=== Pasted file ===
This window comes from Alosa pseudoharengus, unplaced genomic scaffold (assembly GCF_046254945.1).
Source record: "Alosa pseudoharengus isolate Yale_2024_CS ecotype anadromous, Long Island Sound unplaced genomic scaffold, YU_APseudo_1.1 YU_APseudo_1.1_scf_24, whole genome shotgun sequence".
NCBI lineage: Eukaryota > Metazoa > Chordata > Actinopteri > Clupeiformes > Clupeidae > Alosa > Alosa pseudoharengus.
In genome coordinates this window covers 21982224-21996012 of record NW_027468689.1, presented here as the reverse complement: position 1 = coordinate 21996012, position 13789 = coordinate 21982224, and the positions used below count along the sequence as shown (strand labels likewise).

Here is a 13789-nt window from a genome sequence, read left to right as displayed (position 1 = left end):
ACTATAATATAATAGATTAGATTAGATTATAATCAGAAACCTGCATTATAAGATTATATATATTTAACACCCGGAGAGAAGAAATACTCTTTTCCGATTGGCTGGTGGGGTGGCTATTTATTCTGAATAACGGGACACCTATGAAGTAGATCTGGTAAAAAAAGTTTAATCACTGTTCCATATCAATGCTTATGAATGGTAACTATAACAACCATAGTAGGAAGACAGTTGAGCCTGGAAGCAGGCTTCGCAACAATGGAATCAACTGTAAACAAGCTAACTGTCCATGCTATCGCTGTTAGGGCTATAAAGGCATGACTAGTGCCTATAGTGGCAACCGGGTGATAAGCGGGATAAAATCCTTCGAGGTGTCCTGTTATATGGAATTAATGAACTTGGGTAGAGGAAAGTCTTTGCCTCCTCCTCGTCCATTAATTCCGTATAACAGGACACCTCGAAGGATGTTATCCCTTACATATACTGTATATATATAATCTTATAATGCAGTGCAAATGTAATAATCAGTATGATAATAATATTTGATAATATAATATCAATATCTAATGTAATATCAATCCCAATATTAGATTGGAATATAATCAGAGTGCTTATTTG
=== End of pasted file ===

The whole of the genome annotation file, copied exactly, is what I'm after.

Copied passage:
This window comes from Alosa pseudoharengus, unplaced genomic scaffold (assembly GCF_046254945.1).
Source record: "Alosa pseudoharengus isolate Yale_2024_CS ecotype anadromous, Long Island Sound unplaced genomic scaffold, YU_APseudo_1.1 YU_APseudo_1.1_scf_24, whole genome shotgun sequence".
NCBI lineage: Eukaryota > Metazoa > Chordata > Actinopteri > Clupeiformes > Clupeidae > Alosa > Alosa pseudoharengus.
In genome coordinates this window covers 21982224-21996012 of record NW_027468689.1, presented here as the reverse complement: position 1 = coordinate 21996012, position 13789 = coordinate 21982224, and the positions used below count along the sequence as shown (strand labels likewise).

Here is a 13789-nt window from a genome sequence, read left to right as displayed (position 1 = left end):
ACTATAATATAATAGATTAGATTAGATTATAATCAGAAACCTGCATTATAAGATTATATATATTTAACACCCGGAGAGAAGAAATACTCTTTTCCGATTGGCTGGTGGGGTGGCTATTTATTCTGAATAACGGGACACCTATGAAGTAGATCTGGTAAAAAAAGTTTAATCACTGTTCCATATCAATGCTTATGAATGGTAACTATAACAACCATAGTAGGAAGACAGTTGAGCCTGGAAGCAGGCTTCGCAACAATGGAATCAACTGTAAACAAGCTAACTGTCCATGCTATCGCTGTTAGGGCTATAAAGGCATGACTAGTGCCTATAGTGGCAACCGGGTGATAAGCGGGATAAAATCCTTCGAGGTGTCCTGTTATATGGAATTAATGAACTTGGGTAGAGGAAAGTCTTTGCCTCCTCCTCGTCCATTAATTCCGTATAACAGGACACCTCGAAGGATGTTATCCCTTACATATACTGTATATATATAATCTTATAATGCAGTGCAAATGTAATAATCAGTATGATAATAATATTTGATAATATAATATCAATATCTAATGTAATATCAATCCCAATATTAGATTGGAATATAATCAGAGTGCTTATTTG